Let’s have a closer look at WebRTC and how it can impact on implementation of real-time communication platform.
WebRTC is a free, open project that provides browsers and mobile applications with Real-Time Communications (RTC) capabilities via simple APIs.
WebRTC also represents the latest evolution in the world of real-time communication. WebRTC reuses many of the protocols and standards that we have analyzed in the previous articles (Media transfer in Unified Communications – SDP Protocol, RTP, RTCP and Jitter Buffer) to create real-time communications between different devices. Other standards, such as TURN / ICE / STUN, have been also used by WebRTC. We will discuss these standards later in this article.
WebRTC brings to life the best of standardized Real Time Communication Technologies, and, in most scenarios, allows real peer-to-peer communications between endpoints.
History and Current Status
In May 2011, Google released WebRTC to the public as an open source software package for real-time audio and video communications. From the beginning, the intent was to integrate this software inside the Chrome browser, which would allow web developers to use the new real-time features. This would be done via a W3C-specified set of APIs used by all browsers.
The goal was to create an alternative to NPAPI / PPAPI plug-ins, such as Adobe Flash, by creating real-time applications for the web browser.
Since 2011, the work by W3C to specify APIs inside the browser, as well as the work by IETF to standardize all the protocols needed by WebRTC, has continued and is still ongoing.
In 2012, the first Chrome / Chromium versions featuring WebRTC support were released. Since then, the project has been gaining momentum, and has been widely adopted by other browsers such as Mozilla Firefox, Opera and, finally, Safari.
WebRTC libraries have also been successfully ported / compiled to Android and iOS, allowing for the creation of WebRTC compatible applications on these platforms.
WebRTC 1.0 uses SDP as a standard to share media session information between endpoints.
Direct Media via ICE (Interactive Connectivity Establishment) and TURN
One of the goals of WebRTC is to support peer-to-peer communications between browsers. NAT / PAT routers make this difficult and often impossible. WebRTC uses ICE / TURN / STUN to overcome problems and ensure communication that is as direct as possible in all NAT scenarios.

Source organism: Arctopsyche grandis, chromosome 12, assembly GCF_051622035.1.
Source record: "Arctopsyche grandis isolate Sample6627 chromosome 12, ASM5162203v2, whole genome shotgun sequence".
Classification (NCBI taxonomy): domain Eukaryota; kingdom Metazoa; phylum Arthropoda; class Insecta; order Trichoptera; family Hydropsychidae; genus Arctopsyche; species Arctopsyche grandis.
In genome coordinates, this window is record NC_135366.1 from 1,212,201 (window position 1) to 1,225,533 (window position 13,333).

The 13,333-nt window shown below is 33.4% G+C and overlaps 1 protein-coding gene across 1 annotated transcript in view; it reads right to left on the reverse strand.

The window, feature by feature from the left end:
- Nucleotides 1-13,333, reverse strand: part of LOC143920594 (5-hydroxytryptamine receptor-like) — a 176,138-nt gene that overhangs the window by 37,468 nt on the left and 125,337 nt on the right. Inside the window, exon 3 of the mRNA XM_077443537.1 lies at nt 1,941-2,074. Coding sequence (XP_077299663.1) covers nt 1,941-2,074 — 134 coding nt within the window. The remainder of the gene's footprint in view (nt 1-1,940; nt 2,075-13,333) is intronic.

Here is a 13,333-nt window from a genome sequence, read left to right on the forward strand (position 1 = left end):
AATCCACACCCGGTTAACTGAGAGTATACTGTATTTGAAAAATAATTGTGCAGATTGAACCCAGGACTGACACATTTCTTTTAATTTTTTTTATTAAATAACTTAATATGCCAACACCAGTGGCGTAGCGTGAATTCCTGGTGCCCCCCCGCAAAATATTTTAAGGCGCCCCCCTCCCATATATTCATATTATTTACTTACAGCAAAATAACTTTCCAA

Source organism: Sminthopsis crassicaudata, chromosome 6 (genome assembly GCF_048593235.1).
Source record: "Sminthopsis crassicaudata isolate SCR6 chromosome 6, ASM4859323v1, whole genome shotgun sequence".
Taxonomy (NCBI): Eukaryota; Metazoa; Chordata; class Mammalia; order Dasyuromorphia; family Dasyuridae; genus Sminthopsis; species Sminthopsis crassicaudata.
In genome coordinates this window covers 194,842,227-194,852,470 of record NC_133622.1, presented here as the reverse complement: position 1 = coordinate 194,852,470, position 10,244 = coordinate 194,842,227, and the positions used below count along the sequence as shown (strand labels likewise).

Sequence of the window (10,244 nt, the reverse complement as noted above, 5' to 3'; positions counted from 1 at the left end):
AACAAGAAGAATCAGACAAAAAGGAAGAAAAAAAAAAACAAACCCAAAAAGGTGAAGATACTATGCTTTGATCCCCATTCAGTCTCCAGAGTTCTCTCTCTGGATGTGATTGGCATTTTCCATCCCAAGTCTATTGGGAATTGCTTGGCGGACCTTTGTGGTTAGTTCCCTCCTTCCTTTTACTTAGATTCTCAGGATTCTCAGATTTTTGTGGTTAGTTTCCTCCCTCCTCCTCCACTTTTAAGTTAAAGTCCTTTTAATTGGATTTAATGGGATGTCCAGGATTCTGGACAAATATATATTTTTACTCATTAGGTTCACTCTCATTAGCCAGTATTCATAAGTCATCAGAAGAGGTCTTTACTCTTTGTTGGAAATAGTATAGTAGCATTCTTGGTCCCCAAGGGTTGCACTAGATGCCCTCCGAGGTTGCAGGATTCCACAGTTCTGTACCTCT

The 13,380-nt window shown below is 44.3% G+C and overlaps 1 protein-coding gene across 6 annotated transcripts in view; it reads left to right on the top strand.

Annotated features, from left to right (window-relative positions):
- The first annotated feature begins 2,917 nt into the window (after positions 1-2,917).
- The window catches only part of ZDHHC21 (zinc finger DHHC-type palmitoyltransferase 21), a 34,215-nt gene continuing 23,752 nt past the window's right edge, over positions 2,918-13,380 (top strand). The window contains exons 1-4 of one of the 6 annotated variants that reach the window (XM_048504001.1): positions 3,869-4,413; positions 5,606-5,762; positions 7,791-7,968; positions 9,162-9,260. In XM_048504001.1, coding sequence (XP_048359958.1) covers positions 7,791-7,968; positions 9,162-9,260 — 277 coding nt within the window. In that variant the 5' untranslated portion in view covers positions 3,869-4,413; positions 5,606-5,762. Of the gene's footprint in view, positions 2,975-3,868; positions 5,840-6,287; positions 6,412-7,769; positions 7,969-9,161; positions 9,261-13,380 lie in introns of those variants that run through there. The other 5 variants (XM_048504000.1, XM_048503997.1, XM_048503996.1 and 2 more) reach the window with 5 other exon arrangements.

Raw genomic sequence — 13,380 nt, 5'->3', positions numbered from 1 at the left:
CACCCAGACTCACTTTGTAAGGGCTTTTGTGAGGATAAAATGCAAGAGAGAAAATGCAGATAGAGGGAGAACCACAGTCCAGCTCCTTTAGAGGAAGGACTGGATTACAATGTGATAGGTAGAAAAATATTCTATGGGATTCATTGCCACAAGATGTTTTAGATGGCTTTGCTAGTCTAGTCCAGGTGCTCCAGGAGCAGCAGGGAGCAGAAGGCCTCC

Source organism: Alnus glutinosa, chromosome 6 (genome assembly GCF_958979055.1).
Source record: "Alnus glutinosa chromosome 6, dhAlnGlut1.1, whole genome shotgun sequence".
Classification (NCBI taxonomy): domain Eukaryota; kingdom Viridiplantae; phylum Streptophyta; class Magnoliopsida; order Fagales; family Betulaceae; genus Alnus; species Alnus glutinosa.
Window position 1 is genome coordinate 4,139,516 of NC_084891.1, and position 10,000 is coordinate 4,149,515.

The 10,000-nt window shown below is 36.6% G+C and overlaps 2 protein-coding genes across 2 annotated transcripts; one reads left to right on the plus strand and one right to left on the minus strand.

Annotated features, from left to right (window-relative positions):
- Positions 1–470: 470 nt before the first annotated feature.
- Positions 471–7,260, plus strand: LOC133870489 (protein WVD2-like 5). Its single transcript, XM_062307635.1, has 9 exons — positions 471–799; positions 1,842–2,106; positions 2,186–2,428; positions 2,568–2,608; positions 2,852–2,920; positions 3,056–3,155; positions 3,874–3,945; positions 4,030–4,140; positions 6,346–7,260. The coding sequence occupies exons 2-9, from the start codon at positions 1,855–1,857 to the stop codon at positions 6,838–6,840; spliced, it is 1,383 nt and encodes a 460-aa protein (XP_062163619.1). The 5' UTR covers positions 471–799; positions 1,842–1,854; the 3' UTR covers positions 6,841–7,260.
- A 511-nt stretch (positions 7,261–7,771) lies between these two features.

Interactive Connectivity Establishment (ICE) allows two endpoints to talk to each other, as directly as possible, in peer-to-peer networking. Once the peer-to-peer connection is available, it can transfer real-time audio / video and other data.
This configuration is incredibly useful for reducing the load on a central location, and it guarantees the best possible communication quality by reducing latency (due to multiple media hops).
ICE works by gathering a set of candidates including:
- Local IP addresses and ports
- Public IP addresses and ports determined via STUN
- A TURN resource, used if peer-to-peer media is not achievable
The endpoints either find the best available candidate or use a TURN server to proxy.
In order to ensure confidentiality, state-of-the-art encryption was chosen using DTLS. We will analyze DTLS later in the next blog articles.
WebRTC supports the following audio codecs: Opus, G.711a, G.711u, G.722, iLBC, and iSAC. G.711a, G.711u, and G.722 are useful for allowing communications with standard SIP endpoints. When both endpoints are WebRTC-capable, Opus is the best choice.
The video codecs supported are VP8 and h264. Chrome also recently added support for VP9.
The list of supported codecs is due to change, and specific implementations might implement more codecs in the future.
Besides supporting video / audio sessions, WebRTC also supports DataChannels, which are a way to transport data between two browsers.
DataChannels can be used to transport signaling between endpoints and to transmit files.
The DataChannel connection is created by using ICE / TURN / STUN in the same way as with video and audio sessions.
WebRTC represents the most complete standardized collection of technologies needed to create a reliable, high quality, open, and compatible real-time communication platform.
Vendors must embrace WebRTC to bring successful web-based Unified Communication solutions to their users and customers. Smartphone apps’ support for WebRTC is also necessary if we want to allow mobile users to access our web-based Unified Communication platform.
For these reasons, Wildix is currently using WebRTC as the foundation for its web-based audio / video call and conferencing solutions.
Whenever native WebRTC support is not possible at the endpoint, due to hardware or software restraints, the Unified Communication platform should be able to convert signaling and media.
WebRTC is already the most widespread and supported real-time communication standard. It is definitely here to stay.